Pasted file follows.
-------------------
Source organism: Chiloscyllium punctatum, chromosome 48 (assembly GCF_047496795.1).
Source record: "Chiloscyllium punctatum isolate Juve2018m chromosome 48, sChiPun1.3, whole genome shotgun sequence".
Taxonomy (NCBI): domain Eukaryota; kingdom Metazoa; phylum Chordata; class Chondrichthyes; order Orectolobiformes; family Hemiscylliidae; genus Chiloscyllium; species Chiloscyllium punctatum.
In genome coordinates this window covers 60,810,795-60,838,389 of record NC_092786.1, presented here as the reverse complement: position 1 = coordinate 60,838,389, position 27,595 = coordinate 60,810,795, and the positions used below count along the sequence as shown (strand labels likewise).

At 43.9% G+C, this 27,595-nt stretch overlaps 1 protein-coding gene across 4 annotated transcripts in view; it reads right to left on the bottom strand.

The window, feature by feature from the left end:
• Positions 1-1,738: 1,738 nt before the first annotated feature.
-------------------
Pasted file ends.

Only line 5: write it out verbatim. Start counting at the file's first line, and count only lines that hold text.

At 43.9% G+C, this 27,595-nt stretch overlaps 1 protein-coding gene across 4 annotated transcripts in view; it reads right to left on the bottom strand.